The Auschwitz Tattoo in Visual Memory

Der Rat der Götter

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Der Rat der Götter, Kurt Maetzig, GDR 1950

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The use of the shots from Auschwitz in Kurt Maetzig’s film Rat der Götter (1950), produced for the East-German DEFA, represents one of the first cases of metamediation. Liberation footage, including the children in Auschwitz, is projected on a diegetic screen, and thereby categorized as cinematic evidence. This happens by the help of a condensed montage of liberation footage. Images of prisoners behind barbed wire (from Auschwitz) are superimposed with a close up of a the indictment in a trial (against managers of German companies that supported and benifited from Nazi crimes). What follows is a sequence of shots from different liberated camps that are framed by curtains and the ratio of a projection screen. Used in a generally illustrating way, the footage assembles what we until today consider iconic images from the camps, among them the first two shots from the sequence with the children in Auschwitz.

The montage has a clear narrative structure. It first introduces the prisoners and emphasizes with the shots of the children that they were innocent victims, then demonstrates the industrialized ways of mass killing by utilizing shots of Zyklon B cans, and finally refers to the murderous results by showing dead corpses in mass graves. Only then the viewers understand the setting of the screening: a court room  that had transformed into a screening room.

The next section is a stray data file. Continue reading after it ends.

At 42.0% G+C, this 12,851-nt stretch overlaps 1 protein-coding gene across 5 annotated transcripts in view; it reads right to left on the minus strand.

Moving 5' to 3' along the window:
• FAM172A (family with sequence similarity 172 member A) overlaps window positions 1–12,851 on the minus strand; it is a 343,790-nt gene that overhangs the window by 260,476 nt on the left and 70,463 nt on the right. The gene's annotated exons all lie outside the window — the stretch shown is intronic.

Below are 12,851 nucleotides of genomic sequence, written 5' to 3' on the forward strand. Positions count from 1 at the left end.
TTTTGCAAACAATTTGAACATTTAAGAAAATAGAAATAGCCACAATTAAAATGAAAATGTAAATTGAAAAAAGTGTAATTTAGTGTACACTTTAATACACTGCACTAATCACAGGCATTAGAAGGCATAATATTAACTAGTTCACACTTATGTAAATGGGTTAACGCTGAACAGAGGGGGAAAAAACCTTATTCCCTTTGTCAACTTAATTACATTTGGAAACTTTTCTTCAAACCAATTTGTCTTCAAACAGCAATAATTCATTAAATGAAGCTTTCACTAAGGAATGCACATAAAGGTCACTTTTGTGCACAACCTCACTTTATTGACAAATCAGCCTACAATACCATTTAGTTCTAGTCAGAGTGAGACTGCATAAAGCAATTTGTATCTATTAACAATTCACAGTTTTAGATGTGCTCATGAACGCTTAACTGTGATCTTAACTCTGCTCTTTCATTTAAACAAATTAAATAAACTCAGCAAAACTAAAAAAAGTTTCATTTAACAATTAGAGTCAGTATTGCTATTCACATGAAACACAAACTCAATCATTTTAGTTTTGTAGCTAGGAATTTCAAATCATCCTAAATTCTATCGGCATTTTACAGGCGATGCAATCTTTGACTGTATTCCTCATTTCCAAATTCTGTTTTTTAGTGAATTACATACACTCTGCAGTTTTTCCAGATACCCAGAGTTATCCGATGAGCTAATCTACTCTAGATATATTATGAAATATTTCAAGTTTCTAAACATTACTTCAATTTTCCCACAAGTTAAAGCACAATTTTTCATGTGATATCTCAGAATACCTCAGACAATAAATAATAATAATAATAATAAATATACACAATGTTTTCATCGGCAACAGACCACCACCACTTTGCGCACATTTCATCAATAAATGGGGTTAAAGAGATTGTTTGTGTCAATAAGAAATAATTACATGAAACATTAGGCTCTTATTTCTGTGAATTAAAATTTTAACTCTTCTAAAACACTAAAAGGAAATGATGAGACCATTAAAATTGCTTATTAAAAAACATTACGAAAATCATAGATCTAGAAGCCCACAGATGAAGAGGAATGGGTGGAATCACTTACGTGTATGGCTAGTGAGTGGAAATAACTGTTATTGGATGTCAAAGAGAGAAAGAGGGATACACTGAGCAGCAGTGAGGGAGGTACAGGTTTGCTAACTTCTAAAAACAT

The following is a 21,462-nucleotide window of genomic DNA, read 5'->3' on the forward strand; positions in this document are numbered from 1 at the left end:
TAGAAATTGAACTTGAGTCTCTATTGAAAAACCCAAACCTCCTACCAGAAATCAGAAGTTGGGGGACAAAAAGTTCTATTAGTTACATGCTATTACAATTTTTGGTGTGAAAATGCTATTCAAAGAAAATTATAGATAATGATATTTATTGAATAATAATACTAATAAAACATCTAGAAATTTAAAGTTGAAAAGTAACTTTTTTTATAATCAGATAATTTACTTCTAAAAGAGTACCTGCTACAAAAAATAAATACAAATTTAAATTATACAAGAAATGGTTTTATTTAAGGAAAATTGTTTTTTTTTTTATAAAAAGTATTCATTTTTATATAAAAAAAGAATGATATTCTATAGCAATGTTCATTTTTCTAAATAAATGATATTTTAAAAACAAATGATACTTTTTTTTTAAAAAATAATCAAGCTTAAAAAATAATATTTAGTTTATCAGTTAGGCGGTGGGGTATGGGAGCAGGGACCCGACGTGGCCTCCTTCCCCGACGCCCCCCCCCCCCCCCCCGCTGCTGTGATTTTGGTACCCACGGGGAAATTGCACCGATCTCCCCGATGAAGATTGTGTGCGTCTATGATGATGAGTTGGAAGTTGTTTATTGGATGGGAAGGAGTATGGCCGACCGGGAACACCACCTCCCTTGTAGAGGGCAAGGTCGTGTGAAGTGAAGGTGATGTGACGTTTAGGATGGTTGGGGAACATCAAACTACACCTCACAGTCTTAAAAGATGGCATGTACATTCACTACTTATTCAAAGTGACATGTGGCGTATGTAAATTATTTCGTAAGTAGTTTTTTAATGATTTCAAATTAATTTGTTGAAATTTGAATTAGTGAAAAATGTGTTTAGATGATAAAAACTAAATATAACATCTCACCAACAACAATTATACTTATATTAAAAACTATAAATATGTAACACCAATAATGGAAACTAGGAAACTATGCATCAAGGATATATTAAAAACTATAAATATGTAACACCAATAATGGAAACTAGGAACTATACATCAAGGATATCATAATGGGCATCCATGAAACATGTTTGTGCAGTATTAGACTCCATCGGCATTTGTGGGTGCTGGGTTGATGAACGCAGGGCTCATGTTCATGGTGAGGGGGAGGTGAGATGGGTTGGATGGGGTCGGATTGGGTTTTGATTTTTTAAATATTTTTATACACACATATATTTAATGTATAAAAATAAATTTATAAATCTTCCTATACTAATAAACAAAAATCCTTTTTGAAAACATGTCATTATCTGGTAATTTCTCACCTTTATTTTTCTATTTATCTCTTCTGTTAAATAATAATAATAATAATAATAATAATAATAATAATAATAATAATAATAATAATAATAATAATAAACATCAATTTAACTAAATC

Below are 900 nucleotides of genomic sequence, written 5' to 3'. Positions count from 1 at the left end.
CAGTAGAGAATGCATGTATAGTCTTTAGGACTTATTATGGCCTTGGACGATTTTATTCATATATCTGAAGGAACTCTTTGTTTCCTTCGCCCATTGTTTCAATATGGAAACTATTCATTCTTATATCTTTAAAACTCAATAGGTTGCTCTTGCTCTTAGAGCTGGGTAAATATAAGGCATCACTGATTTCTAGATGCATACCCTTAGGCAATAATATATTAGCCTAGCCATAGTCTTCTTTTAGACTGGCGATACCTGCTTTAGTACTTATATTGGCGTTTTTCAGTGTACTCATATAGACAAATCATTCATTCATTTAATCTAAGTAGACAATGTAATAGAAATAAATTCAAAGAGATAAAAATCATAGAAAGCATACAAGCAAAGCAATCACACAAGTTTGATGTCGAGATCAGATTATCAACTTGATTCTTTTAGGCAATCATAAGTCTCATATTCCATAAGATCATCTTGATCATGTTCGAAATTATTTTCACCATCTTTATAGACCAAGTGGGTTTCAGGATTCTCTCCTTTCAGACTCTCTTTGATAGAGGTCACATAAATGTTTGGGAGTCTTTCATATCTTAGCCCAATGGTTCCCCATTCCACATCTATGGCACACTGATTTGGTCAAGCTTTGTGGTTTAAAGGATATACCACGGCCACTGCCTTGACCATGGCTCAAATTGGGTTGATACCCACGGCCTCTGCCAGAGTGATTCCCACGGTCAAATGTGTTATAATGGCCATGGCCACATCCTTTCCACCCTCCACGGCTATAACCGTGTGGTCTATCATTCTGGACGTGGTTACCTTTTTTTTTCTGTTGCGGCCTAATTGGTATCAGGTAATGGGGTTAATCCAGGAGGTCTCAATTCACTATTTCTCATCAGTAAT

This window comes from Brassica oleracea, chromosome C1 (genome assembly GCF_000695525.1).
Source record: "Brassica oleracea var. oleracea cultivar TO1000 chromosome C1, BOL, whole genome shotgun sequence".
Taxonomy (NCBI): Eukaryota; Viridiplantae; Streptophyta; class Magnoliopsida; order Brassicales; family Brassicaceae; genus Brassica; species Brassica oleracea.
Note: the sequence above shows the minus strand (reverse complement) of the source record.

However, most notably in the use of the footage in Rat der Götter is the fact that the film abstains from adding any voice over or other additional sounds to the montage of images. They should speak for themselves. This furthermore emphasizes their function as evidence in a double sense: evidence within the diegetic trial setting and evidence for the audience.

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